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775 Years of Berlin » City of Diversity

Immigration from Eastern Europe

Russian Berlin
Anniversary of the Soviet Defender of the Fatherland Day
The sixtieth anniversary of the Soviet Defender of the Fatherland Day – Russians at the Soviet Memorial in Berlin at a wreath-laying ceremony for the sixtieth anniversary of the Defender of the Fatherland Day. © dpa

As the hub between East and West, Berlin was a destination in all phases of its history for migrants from the eastern half of Europe. It has had and remains especially a link to Russia, and also Poland.

After the end of the nineteenth century, Berlin was a way station for America-bound emigrants from East Europe who made stopovers at the departing train station of Ruhleben, before embarking from Hamburg or Bremerhaven. Jewish immigrants formed a large component of this. Many of these “Ostjuden” came rather directly to Berlin and settled the area of Scheunenviertel in Berlin-Mitte.

After the Russian Revolution of 1917, a great number of Russians fleeing the revolution came to Berlin (and Paris), including the writer Vladimir Nabokov, who lived in the city from 1922 to 1937.

A new and other Russian Berlin arose both after the Second World War and after the end of the Cold War. The occupation and division of Germany after 1945 brought soldiers of the Red Army as victors to East Berlin, the Soviet Occupation Zone, and the German Democratic Republic. They stayed, barracked and shielded from the population, until 1994.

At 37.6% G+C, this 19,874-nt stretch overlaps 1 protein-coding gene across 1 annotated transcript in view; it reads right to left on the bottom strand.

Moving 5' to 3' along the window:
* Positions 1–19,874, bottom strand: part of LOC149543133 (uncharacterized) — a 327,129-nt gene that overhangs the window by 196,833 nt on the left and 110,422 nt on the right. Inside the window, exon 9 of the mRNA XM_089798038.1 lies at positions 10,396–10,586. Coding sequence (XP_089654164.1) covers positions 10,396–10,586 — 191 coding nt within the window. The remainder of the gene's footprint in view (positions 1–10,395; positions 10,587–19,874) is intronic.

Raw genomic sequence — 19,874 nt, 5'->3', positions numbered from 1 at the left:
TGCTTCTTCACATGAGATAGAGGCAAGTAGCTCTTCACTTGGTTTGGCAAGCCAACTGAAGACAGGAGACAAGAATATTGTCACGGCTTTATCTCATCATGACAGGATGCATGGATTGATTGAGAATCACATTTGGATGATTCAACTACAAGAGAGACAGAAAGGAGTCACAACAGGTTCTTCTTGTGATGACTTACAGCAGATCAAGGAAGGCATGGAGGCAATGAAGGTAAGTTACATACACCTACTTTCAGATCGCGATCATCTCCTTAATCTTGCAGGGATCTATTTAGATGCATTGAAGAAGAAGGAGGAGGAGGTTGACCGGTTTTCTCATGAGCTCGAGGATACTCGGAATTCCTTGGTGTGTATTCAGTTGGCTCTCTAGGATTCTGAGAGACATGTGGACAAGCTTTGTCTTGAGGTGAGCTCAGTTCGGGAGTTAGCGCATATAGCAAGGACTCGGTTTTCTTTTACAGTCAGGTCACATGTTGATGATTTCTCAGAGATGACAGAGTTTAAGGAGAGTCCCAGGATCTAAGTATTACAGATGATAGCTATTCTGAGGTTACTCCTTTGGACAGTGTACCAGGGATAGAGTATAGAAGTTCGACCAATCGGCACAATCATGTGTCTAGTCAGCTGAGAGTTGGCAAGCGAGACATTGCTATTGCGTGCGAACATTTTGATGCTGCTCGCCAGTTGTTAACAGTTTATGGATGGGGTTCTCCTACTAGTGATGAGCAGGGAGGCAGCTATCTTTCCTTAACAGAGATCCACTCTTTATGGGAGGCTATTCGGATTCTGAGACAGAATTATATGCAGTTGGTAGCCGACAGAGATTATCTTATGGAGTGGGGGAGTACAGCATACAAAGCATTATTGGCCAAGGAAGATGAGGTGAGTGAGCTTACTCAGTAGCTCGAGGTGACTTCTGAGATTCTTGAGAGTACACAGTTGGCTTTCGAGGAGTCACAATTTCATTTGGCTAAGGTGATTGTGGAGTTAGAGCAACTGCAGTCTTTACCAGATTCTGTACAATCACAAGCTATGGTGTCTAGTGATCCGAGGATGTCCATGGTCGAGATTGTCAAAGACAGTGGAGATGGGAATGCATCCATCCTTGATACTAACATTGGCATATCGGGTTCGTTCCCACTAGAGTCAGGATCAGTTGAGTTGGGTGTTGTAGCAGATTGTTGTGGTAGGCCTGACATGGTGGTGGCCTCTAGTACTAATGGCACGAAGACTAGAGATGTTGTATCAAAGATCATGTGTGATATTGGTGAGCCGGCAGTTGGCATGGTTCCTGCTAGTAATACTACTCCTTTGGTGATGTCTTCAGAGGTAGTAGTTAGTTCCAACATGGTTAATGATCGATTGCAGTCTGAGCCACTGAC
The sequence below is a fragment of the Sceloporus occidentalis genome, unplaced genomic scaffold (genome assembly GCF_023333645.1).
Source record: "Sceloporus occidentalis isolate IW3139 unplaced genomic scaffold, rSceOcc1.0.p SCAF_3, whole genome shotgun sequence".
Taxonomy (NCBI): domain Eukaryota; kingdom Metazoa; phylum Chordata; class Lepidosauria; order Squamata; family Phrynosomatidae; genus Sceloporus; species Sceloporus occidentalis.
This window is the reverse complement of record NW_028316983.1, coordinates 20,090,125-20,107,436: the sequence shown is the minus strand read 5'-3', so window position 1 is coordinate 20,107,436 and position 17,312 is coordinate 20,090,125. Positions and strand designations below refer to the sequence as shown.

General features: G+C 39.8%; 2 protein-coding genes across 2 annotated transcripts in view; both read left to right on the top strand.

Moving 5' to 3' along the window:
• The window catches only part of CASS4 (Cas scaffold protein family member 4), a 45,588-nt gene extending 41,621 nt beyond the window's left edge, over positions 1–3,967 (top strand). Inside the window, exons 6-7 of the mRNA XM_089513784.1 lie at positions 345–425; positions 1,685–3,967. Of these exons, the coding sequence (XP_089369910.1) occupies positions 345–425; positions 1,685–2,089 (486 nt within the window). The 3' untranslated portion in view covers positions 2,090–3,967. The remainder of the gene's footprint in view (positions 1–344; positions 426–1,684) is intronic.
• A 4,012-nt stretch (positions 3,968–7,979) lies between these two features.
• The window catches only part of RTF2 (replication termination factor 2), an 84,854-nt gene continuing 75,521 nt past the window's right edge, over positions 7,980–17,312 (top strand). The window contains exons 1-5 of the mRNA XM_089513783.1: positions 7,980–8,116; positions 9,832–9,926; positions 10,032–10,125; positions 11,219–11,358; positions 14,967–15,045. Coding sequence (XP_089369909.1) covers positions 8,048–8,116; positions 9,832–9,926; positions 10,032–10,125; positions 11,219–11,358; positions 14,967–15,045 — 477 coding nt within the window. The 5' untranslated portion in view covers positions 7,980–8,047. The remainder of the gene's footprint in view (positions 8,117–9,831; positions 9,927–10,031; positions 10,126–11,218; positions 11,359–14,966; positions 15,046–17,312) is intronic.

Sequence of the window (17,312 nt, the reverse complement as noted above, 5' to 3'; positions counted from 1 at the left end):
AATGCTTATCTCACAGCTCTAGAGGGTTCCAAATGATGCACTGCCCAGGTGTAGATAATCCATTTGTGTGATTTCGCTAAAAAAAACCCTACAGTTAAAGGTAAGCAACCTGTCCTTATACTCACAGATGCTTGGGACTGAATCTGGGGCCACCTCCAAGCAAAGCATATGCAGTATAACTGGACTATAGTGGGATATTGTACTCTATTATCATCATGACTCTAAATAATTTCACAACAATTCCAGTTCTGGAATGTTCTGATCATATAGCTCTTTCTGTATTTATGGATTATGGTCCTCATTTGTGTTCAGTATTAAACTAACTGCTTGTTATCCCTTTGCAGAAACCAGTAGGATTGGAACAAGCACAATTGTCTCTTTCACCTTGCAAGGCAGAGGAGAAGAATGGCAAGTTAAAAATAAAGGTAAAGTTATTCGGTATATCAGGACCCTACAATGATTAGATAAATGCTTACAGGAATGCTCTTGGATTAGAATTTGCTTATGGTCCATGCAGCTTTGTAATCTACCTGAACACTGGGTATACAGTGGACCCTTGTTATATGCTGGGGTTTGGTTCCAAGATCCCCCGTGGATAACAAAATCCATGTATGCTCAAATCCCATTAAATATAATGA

While the Russian soldiers withdrew, immigration gave, above all, privileged entry into Germany to Germans in Russia and Russian Jews who were discriminated against as minorities in the Soviet Union. Many of these immigrants had Russian spouses and children that too came to Berlin as accompanying family members. The heart of this new Russian Berlin is strong today in Marzahn, Hellersdorf, and further in parts of Charlottenburg.

The new revival of Jewish life in Berlin is a direct result of this recent immigration. There are new voices to hear in the city through immigration from Russia, for example that of the writer Wladimir Kaminer.



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